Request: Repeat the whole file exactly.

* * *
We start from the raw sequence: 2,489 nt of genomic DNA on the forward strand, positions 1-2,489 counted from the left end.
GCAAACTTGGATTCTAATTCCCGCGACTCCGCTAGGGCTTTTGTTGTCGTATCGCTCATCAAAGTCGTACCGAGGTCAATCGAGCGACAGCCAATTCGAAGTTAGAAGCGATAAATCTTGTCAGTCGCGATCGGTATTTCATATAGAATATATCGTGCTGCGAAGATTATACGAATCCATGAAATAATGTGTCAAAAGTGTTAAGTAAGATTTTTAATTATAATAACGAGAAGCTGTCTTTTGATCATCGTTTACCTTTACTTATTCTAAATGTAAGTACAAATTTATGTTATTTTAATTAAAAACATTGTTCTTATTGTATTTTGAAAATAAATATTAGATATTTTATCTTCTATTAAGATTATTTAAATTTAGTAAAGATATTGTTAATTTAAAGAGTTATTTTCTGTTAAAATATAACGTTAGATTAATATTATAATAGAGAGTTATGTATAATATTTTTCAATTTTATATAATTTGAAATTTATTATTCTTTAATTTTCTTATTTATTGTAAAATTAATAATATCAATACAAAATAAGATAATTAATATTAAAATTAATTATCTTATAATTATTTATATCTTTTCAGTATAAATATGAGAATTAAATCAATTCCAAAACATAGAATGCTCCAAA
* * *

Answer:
We start from the raw sequence: 2,489 nt of genomic DNA on the forward strand, positions 1-2,489 counted from the left end.
GCAAACTTGGATTCTAATTCCCGCGACTCCGCTAGGGCTTTTGTTGTCGTATCGCTCATCAAAGTCGTACCGAGGTCAATCGAGCGACAGCCAATTCGAAGTTAGAAGCGATAAATCTTGTCAGTCGCGATCGGTATTTCATATAGAATATATCGTGCTGCGAAGATTATACGAATCCATGAAATAATGTGTCAAAAGTGTTAAGTAAGATTTTTAATTATAATAACGAGAAGCTGTCTTTTGATCATCGTTTACCTTTACTTATTCTAAATGTAAGTACAAATTTATGTTATTTTAATTAAAAACATTGTTCTTATTGTATTTTGAAAATAAATATTAGATATTTTATCTTCTATTAAGATTATTTAAATTTAGTAAAGATATTGTTAATTTAAAGAGTTATTTTCTGTTAAAATATAACGTTAGATTAATATTATAATAGAGAGTTATGTATAATATTTTTCAATTTTATATAATTTGAAATTTATTATTCTTTAATTTTCTTATTTATTGTAAAATTAATAATATCAATACAAAATAAGATAATTAATATTAAAATTAATTATCTTATAATTATTTATATCTTTTCAGTATAAATATGAGAATTAAATCAATTCCAAAACATAGAATGCTCCAAA